"We absolutely rely on the ingenuity of millions of years of evolution manifested in the millions of small organisms that coexist and compete with each other," says Elsässer. "Only a systematic research in the molecular biodiversity of our planet will provide us with new drug families that may be able to avoid an antibiotic resistance crisis."
Dr Ross Piper is an author, zoologist, BBC wildlife presenter and research fellow at the UK's Royal Geographical Society. He writes of a hormone in the saliva of a venomous lizard called the gila monster, which produces insulin to keep the animal's blood glucose levels in check.
A synthetic version of this hormone called exenatide is now used to treat type 2 diabetes and hauled in US$767 million worth of sales in 2014. The gila monster, meanwhile, is classified as near-threatened as a result of climate change and habitat loss stemming from real estate development in the American southwest. No money from the sale of exenatide has made its way back to the conservation of the species.
There are countless examples of how nature can contribute to the health and well-being of humans, but how many gila monsters, willow trees and liverwort mosses will we lose before we even get a chance to know them? Backed by millions of years of evolutional problem-solving, nature holds in front of us a molecular catalog that we're yet to even start turning the pages on – but we're tearing them out and burning them to keep warm instead.
"We've barely scraped the surface because there are so many species out there, probably billions of species alone," Piper tells New Atlas. "Historically it's been very difficult to obtain sufficient quantities of the material to allow characterization, and we have the arrogance to assume that combinatorial chemistry can do better than more than three billion years of evolution."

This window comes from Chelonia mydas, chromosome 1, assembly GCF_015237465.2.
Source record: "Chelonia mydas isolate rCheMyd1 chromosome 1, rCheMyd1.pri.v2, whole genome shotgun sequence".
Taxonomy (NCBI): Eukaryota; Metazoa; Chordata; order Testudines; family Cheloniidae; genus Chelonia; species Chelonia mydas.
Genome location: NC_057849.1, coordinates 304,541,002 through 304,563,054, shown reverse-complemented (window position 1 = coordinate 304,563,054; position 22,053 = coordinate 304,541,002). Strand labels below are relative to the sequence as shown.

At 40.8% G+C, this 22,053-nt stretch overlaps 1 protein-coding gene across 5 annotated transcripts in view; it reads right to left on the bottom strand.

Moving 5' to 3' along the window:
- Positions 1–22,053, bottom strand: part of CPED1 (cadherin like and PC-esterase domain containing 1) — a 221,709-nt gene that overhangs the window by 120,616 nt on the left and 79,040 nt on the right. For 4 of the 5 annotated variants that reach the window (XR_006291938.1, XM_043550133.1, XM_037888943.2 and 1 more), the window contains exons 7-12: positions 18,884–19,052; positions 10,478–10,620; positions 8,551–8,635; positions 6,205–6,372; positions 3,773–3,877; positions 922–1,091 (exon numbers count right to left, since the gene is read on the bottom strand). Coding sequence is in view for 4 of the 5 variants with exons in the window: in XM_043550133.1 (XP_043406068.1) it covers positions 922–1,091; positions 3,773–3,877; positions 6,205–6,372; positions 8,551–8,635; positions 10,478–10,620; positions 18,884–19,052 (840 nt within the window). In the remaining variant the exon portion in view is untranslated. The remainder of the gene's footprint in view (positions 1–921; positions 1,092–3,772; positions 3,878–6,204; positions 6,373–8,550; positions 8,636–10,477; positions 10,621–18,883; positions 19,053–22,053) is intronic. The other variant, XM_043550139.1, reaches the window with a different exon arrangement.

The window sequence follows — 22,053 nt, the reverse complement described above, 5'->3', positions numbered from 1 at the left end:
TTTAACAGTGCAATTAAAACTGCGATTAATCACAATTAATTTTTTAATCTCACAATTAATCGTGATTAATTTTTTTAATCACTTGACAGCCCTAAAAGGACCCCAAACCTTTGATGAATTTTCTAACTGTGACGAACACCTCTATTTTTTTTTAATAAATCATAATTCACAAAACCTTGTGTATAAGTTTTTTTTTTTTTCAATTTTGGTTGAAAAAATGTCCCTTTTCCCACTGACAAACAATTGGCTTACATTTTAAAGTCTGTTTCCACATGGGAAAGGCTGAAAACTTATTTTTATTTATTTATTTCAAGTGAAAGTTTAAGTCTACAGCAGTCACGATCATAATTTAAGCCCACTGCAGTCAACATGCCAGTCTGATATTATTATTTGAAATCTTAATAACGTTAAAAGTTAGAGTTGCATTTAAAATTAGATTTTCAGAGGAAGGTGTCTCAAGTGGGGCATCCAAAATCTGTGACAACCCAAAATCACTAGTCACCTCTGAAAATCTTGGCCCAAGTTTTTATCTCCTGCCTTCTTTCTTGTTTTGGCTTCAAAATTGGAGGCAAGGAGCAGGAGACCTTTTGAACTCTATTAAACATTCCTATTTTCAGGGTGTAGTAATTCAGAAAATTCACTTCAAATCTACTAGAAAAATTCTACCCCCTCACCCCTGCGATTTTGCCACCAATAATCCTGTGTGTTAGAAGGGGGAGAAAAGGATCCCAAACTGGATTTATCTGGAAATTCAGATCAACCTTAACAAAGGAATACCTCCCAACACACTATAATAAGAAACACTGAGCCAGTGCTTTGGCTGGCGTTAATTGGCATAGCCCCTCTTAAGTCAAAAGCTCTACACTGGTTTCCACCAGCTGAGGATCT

Safeguarding the future?
All of this paints a disconcerting picture of how rapid diversity loss is depleting our future stocks of life-saving medicines. Technology and science is improving all the time, but the way things are going we simply won't have the same pool of resources to draw inspiration from, or the same variety of natural mechanisms to study in our efforts to overcome illness and disease.
Unsurprisingly, scientists like Piper and Elsässer argue for greater efforts to protect biodiversity, through more funding for research programs that return money to human communities in biodiversity hotspots, in effect encouraging a sustainable relationship between us and particularly vital swathes of the Earth.
"We believe that the public, policy makers and entrepreneurs have to realize the enormous societal costs associated with rapid loss of biodiversity," says Elsässer. "We must acknowledge that climate change, global loss of diversity and the antibiotic resistance crisis are not three isolated risks, but, in fact, are symptoms of the same global problem, the irresponsible and unsustainable exploitation of natural resources."
In the view of Piper, nothing short of a dramatic rethink on how we approach things like food will really be effective in solving the problem of biodiversity loss.
"The biosphere is in a lot of trouble," he says. "The evidence is everywhere, from precipitous declines in insect diversity to enormous coral-bleaching events. In the short term we must end industrial agriculture and the enormous inputs of fertilizers and pesticides it requires. This will require breaking the grip of the agro-chemical companies. We need to create huge protected zones in the ocean that are completely off-limits to fishing and mining. In the medium term we need to drastically reduce our consumption of meat. In particular, beef production is a woefully inefficient use of land and causes huge amounts of habitat loss. Likewise, the soya production to feed all of these domesticated animals is a huge issue."
There are many threads tying the well-being of the environment to that of the human species, from the preservation of freshwater supplies, to the maintenance of fertile soil, to the carbon-sucking and air cleansing capabilities of forests. But is there a more explicit connection with environmental destruction and our own mortality than destroying the massive stores of medicines that might one day save our lives?